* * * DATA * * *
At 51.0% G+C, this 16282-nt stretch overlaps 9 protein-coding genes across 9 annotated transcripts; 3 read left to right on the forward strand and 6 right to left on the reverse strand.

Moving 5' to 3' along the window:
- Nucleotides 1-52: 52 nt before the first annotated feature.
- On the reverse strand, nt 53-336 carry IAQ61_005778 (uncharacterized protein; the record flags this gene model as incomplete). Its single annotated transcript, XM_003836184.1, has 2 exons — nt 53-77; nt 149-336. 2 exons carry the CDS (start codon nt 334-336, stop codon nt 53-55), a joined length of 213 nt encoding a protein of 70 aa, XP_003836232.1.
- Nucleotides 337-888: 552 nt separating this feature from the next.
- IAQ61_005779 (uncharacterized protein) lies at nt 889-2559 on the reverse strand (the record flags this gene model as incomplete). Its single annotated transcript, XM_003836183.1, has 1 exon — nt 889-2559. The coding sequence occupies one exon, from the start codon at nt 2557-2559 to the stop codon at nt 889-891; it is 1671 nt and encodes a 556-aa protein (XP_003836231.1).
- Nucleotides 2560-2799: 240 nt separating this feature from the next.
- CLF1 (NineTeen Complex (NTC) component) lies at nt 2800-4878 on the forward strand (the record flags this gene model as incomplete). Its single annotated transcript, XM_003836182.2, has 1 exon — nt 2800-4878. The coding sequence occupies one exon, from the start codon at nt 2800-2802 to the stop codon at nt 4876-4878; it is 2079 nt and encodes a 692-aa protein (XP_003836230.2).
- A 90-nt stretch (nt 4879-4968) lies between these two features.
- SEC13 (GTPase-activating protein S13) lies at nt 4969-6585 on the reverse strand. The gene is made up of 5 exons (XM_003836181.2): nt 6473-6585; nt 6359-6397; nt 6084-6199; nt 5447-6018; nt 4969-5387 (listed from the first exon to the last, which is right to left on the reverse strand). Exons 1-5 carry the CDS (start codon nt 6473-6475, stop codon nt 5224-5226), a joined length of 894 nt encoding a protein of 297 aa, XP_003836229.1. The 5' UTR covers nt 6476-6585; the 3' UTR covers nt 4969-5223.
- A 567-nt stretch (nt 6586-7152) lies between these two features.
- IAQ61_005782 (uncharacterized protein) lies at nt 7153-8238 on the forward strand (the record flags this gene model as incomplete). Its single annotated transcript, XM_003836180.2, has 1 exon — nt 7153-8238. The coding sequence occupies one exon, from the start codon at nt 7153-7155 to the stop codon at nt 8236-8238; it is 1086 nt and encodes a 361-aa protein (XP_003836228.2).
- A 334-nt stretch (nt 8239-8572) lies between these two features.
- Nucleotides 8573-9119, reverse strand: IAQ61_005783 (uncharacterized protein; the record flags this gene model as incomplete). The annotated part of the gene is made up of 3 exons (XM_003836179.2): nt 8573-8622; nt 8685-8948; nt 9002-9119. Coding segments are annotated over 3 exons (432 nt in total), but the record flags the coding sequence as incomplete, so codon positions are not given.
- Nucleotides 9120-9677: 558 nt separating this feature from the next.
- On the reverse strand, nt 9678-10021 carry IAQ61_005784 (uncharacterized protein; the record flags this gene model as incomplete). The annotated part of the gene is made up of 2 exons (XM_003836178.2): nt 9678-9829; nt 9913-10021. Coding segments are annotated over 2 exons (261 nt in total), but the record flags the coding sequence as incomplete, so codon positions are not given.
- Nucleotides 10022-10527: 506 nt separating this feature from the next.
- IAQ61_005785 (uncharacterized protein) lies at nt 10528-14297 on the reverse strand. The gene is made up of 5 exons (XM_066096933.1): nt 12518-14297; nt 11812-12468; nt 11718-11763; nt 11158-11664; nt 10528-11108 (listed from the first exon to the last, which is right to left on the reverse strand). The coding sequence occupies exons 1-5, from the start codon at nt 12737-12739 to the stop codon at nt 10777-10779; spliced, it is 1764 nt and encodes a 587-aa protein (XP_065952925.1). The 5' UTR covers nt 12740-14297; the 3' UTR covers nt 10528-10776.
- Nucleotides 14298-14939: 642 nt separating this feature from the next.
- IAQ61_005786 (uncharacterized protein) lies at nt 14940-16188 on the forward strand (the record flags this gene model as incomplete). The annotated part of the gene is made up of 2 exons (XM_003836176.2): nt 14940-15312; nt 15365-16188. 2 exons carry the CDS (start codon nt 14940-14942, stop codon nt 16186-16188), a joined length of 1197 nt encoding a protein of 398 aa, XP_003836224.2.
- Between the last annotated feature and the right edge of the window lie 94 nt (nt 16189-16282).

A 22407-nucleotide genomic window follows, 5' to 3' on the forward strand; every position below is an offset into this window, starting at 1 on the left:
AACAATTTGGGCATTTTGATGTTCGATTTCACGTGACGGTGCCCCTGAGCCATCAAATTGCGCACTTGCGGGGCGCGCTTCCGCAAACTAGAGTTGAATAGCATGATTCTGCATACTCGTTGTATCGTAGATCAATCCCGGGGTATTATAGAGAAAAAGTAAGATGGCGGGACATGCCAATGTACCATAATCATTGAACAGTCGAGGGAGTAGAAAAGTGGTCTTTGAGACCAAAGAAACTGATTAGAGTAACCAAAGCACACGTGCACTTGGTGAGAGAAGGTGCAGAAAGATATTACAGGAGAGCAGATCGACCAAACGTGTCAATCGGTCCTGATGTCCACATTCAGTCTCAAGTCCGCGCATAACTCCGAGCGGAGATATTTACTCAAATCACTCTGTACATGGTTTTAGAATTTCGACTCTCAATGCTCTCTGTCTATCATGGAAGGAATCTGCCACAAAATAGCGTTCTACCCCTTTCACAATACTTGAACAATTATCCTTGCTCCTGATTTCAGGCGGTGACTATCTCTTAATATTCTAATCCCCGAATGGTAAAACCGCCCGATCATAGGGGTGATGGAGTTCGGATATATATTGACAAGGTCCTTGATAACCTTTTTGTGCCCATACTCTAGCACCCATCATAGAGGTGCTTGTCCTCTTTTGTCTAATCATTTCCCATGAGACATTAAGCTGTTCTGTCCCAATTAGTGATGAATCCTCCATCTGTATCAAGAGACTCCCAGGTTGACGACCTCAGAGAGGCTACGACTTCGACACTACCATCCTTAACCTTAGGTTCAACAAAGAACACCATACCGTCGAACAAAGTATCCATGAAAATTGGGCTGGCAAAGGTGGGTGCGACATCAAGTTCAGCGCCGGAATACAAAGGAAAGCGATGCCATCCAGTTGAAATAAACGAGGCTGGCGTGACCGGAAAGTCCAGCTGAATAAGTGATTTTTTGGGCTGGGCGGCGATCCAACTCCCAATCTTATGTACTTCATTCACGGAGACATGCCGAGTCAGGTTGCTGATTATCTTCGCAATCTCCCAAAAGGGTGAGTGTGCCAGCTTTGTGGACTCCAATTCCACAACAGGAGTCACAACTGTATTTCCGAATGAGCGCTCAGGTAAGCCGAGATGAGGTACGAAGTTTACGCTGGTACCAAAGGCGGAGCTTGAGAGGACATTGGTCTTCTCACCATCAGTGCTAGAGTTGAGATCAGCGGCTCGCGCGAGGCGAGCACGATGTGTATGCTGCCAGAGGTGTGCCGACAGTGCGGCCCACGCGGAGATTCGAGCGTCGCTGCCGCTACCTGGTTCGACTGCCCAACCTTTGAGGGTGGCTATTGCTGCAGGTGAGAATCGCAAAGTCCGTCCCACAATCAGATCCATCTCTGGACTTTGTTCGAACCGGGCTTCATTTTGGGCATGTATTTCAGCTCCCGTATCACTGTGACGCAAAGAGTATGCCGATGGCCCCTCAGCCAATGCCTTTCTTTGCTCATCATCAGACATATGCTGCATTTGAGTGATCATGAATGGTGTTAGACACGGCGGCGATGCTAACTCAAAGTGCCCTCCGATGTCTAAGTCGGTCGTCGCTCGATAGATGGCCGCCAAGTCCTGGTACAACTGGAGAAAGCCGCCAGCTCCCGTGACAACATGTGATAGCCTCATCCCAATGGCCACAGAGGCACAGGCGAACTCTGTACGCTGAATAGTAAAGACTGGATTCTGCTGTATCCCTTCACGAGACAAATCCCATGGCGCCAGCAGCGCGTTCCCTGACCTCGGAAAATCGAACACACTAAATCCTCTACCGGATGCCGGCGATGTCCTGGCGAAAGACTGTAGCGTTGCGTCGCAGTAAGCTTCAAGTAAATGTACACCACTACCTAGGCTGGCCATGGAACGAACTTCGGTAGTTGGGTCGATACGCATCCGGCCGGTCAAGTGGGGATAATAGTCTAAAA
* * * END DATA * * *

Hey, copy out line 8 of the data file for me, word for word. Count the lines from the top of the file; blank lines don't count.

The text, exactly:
- CLF1 (NineTeen Complex (NTC) component) lies at nt 2800-4878 on the forward strand (the record flags this gene model as incomplete). Its single annotated transcript, XM_003836182.2, has 1 exon — nt 2800-4878. The coding sequence occupies one exon, from the start codon at nt 2800-2802 to the stop codon at nt 4876-4878; it is 2079 nt and encodes a 692-aa protein (XP_003836230.2).